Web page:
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Piano-based?


HarpNinjaMike

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Looong story short, I have a friend who is an excellent piano player.  We are going to get together to jam - I sing and play harmonica - on some popular covers.

Anyone on the board here doing a keys-based show?  How does it go over with the audience?  I think he is a bit uncertain about the marketability of being piano-oriented and not including guitar, but he's a monster player and I think with our chemistry, it would be really engaging.  Thanks!

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I think the average audience cares about singing a lot more than any particular instrument. Yes, guitar is the typical small group instrument. However, a good keys player shouldn't have any problem engaging an audience as long as the material is stuff they like. Add in some decent vocals and I see no reason why it wouldn't be successful.

As I think about it more, I doubt the average audience would care even the slightest little bit that keyboards were the main instrument instead of guitar. It's about the music, the vocals, the presentation, etc.

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I play both guitar and piano. I'm moving toward just piano because a) I'm better at it and b) it's less usual. On the other hand, you sit at piano, which is an image problem and makes singing a wee bit harder and many stages are small for a piano. Finally, you can't possibly haul around a real piano and most digital pianos sound pretty sucky compared to the real thing.

By the way, thanks for calling it a "piano." Current usage seems to be to call it "keys," which implies that the player covers organ, synth, and all those ersatz rompler sounds. A real piano player plays piano. Except for the keyboard layout, a piano has much more in common with acoustic guitar than with an organ.

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I'm in a duo with me on guitar and bass and Mark on keys (he plays more than just piano). We are able to mix it up, but are doing some Elton John and Billy Joel along with America, CSN, Jimmy Buffett and Eagles (plus many more...)

I like a good piano tune. WIth CSN we do "Southern Cross" and "Teach Your Children", but we are also learning "Our House". America's "Daisy Jane" is a piano based song. It allows us to play some different stuff than the average solo/duo who anly have guitar. It also allows me to play more bass.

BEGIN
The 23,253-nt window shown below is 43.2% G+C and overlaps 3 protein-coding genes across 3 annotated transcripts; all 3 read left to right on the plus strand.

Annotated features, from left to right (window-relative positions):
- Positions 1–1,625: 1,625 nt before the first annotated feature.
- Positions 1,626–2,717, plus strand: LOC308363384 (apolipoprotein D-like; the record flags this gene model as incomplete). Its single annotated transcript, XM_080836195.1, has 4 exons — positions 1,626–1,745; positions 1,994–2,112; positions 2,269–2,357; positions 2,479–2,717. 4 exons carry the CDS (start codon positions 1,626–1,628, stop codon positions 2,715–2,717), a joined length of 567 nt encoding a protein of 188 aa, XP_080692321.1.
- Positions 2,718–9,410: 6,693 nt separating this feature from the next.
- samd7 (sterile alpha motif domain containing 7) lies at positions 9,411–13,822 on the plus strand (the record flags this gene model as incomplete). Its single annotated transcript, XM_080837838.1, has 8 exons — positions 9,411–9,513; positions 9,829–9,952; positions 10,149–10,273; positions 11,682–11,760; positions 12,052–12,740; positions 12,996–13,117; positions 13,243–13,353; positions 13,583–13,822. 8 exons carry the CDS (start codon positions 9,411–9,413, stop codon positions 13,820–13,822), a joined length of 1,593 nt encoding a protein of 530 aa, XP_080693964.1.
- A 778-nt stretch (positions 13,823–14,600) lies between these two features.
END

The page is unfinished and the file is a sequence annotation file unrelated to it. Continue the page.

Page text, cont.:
Go for it and enjoy.

 

 

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Piano only is limited to piano bars, Dueling piano bars & cocktail music. Synthesizers are much more versatile. Yes, a lot of them don't quite pass for a true acoustic piano sound, but some come damn close enough and also have nice elec. piano, organ and other usable patches found in modern music.

Guitarists have more visual appeal as you can easily watch them play. Keyboardists are often setup so the audience can't see what they're doing very well. A sideways setup helps in this regard. 

A good keyboard player with good equipment is a valuable asset to most bands IMO. There are keys based solos and duos that have found their niche. 

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mchalebk wrote:

I think the average audience cares about singing a lot more than any particular instrument.

Yes, guitar is the typical small group instrument. However, a good keys player shouldn't have any problem engaging an audience as long as the material is stuff they like. Add in some decent vocals and I see no reason why it wouldn't be successful.

As I think about it more, I doubt the average audience would care even the slightest little bit that keyboards were the main instrument instead of guitar

. It's about the music, the vocals, the presentation, etc.

 

I agree with everything in this post! 

And as far as electric pianos go I don't agree at all that many/most sound yucky. That's just sill Pogo.  ;)

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Same here. There's a piano player up here who does awesome with piano and tracks. It's a very " band" atmosphere and he's a solo guy. The math should say he gets paid well and can get all the work he wants, though I can't speak to that.

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pogo97 wrote:

 

 

I play both guitar and piano. I'm moving toward just piano because a) I'm better at it and b) it's less usual. On the other hand, you sit at piano, which is an image problem and makes singing a wee bit harder and many stages are small for a piano. Finally, you can't possibly haul around a real piano and most digital pianos sound pretty sucky compared to the real thing.

 

By the way, thanks for calling it a "piano." Current usage seems to be to call it "keys," which implies that the player covers organ, synth, and all those ersatz rompler sounds. A real piano player plays piano. Except for the keyboard layout, a piano has much more in common with acoustic guitar than with an organ.

 

Me too. I wsa doing the midi backing tracks thing but have since retired them. I do about 3/4 piano and the rest guitar but I can do 3 hour set of either. I looking to get a stage piano -- currently using an M3 module with 88 key controller.   

what would really be great at this point for me is to get a piano bar gig, where the piano and PA is there, and its walk in, sit down, play, walk out.  

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